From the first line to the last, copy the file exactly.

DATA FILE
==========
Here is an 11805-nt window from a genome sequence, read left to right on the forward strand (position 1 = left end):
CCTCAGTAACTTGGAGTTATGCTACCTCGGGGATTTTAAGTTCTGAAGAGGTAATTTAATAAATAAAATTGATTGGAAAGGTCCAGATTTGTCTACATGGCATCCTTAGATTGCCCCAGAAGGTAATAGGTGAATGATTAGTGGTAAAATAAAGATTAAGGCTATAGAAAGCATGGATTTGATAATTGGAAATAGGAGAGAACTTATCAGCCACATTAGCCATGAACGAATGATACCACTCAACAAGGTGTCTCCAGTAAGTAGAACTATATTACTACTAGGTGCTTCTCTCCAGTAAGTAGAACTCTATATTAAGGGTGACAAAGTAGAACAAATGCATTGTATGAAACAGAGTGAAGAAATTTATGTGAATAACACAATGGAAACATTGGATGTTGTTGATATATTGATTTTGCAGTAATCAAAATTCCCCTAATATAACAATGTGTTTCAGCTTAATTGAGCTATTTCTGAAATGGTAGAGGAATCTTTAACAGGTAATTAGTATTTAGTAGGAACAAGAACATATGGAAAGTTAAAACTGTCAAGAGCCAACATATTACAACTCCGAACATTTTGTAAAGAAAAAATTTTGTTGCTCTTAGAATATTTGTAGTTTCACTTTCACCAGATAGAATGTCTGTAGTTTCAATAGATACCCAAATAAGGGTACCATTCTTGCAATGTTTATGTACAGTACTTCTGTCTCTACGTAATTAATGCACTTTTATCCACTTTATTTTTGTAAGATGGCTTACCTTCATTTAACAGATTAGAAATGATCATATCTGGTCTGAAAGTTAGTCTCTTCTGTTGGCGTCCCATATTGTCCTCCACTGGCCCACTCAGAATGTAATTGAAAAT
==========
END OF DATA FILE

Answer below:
Here is an 11805-nt window from a genome sequence, read left to right on the forward strand (position 1 = left end):
CCTCAGTAACTTGGAGTTATGCTACCTCGGGGATTTTAAGTTCTGAAGAGGTAATTTAATAAATAAAATTGATTGGAAAGGTCCAGATTTGTCTACATGGCATCCTTAGATTGCCCCAGAAGGTAATAGGTGAATGATTAGTGGTAAAATAAAGATTAAGGCTATAGAAAGCATGGATTTGATAATTGGAAATAGGAGAGAACTTATCAGCCACATTAGCCATGAACGAATGATACCACTCAACAAGGTGTCTCCAGTAAGTAGAACTATATTACTACTAGGTGCTTCTCTCCAGTAAGTAGAACTCTATATTAAGGGTGACAAAGTAGAACAAATGCATTGTATGAAACAGAGTGAAGAAATTTATGTGAATAACACAATGGAAACATTGGATGTTGTTGATATATTGATTTTGCAGTAATCAAAATTCCCCTAATATAACAATGTGTTTCAGCTTAATTGAGCTATTTCTGAAATGGTAGAGGAATCTTTAACAGGTAATTAGTATTTAGTAGGAACAAGAACATATGGAAAGTTAAAACTGTCAAGAGCCAACATATTACAACTCCGAACATTTTGTAAAGAAAAAATTTTGTTGCTCTTAGAATATTTGTAGTTTCACTTTCACCAGATAGAATGTCTGTAGTTTCAATAGATACCCAAATAAGGGTACCATTCTTGCAATGTTTATGTACAGTACTTCTGTCTCTACGTAATTAATGCACTTTTATCCACTTTATTTTTGTAAGATGGCTTACCTTCATTTAACAGATTAGAAATGATCATATCTGGTCTGAAAGTTAGTCTCTTCTGTTGGCGTCCCATATTGTCCTCCACTGGCCCACTCAGAATGTAATTGAAAAT